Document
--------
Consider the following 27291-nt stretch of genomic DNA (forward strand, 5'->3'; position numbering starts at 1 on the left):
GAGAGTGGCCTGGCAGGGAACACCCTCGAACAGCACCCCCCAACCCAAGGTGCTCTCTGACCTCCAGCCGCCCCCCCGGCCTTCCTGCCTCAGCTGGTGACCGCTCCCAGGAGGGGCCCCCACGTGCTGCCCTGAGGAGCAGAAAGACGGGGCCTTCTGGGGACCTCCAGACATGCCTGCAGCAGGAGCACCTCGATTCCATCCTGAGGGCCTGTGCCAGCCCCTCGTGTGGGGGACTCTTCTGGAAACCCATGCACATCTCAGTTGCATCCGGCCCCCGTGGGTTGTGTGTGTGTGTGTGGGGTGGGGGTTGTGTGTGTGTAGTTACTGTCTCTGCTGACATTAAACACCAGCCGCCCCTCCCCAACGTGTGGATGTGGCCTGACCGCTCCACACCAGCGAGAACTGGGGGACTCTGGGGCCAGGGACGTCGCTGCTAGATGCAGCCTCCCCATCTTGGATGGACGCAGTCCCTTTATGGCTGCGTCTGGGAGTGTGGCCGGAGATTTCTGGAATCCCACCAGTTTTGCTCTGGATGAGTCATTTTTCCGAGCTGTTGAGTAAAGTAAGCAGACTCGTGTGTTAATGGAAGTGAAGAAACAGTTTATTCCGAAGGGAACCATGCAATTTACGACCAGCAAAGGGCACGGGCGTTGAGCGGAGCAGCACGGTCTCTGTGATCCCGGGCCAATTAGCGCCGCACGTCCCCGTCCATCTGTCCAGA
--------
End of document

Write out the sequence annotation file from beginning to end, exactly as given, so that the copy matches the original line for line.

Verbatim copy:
Consider the following 27291-nt stretch of genomic DNA (forward strand, 5'->3'; position numbering starts at 1 on the left):
GAGAGTGGCCTGGCAGGGAACACCCTCGAACAGCACCCCCCAACCCAAGGTGCTCTCTGACCTCCAGCCGCCCCCCCGGCCTTCCTGCCTCAGCTGGTGACCGCTCCCAGGAGGGGCCCCCACGTGCTGCCCTGAGGAGCAGAAAGACGGGGCCTTCTGGGGACCTCCAGACATGCCTGCAGCAGGAGCACCTCGATTCCATCCTGAGGGCCTGTGCCAGCCCCTCGTGTGGGGGACTCTTCTGGAAACCCATGCACATCTCAGTTGCATCCGGCCCCCGTGGGTTGTGTGTGTGTGTGTGGGGTGGGGGTTGTGTGTGTGTAGTTACTGTCTCTGCTGACATTAAACACCAGCCGCCCCTCCCCAACGTGTGGATGTGGCCTGACCGCTCCACACCAGCGAGAACTGGGGGACTCTGGGGCCAGGGACGTCGCTGCTAGATGCAGCCTCCCCATCTTGGATGGACGCAGTCCCTTTATGGCTGCGTCTGGGAGTGTGGCCGGAGATTTCTGGAATCCCACCAGTTTTGCTCTGGATGAGTCATTTTTCCGAGCTGTTGAGTAAAGTAAGCAGACTCGTGTGTTAATGGAAGTGAAGAAACAGTTTATTCCGAAGGGAACCATGCAATTTACGACCAGCAAAGGGCACGGGCGTTGAGCGGAGCAGCACGGTCTCTGTGATCCCGGGCCAATTAGCGCCGCACGTCCCCGTCCATCTGTCCAGA